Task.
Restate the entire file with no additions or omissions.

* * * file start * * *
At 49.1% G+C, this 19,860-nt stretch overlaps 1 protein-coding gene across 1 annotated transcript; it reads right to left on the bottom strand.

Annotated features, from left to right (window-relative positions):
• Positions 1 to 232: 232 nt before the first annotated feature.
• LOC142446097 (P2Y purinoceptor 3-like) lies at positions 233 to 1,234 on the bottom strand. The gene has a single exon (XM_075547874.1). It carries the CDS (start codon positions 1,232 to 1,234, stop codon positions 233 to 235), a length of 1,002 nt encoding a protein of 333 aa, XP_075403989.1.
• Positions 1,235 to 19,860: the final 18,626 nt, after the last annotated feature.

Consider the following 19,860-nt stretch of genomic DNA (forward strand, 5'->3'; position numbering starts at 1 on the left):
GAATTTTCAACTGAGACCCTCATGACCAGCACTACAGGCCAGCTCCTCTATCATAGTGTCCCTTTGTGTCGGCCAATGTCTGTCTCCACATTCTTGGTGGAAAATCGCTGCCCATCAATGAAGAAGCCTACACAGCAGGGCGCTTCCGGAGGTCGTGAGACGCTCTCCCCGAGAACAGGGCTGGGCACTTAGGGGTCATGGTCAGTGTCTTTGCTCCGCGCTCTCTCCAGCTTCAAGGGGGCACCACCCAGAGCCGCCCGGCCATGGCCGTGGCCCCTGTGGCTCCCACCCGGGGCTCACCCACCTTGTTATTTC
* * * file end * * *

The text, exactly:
At 49.1% G+C, this 19,860-nt stretch overlaps 1 protein-coding gene across 1 annotated transcript; it reads right to left on the bottom strand.

Annotated features, from left to right (window-relative positions):
• Positions 1 to 232: 232 nt before the first annotated feature.
• LOC142446097 (P2Y purinoceptor 3-like) lies at positions 233 to 1,234 on the bottom strand. The gene has a single exon (XM_075547874.1). It carries the CDS (start codon positions 1,232 to 1,234, stop codon positions 233 to 235), a length of 1,002 nt encoding a protein of 333 aa, XP_075403989.1.
• Positions 1,235 to 19,860: the final 18,626 nt, after the last annotated feature.

Consider the following 19,860-nt stretch of genomic DNA (forward strand, 5'->3'; position numbering starts at 1 on the left):
GAATTTTCAACTGAGACCCTCATGACCAGCACTACAGGCCAGCTCCTCTATCATAGTGTCCCTTTGTGTCGGCCAATGTCTGTCTCCACATTCTTGGTGGAAAATCGCTGCCCATCAATGAAGAAGCCTACACAGCAGGGCGCTTCCGGAGGTCGTGAGACGCTCTCCCCGAGAACAGGGCTGGGCACTTAGGGGTCATGGTCAGTGTCTTTGCTCCGCGCTCTCTCCAGCTTCAAGGGGGCACCACCCAGAGCCGCCCGGCCATGGCCGTGGCCCCTGTGGCTCCCACCCGGGGCTCACCCACCTTGTTATTTC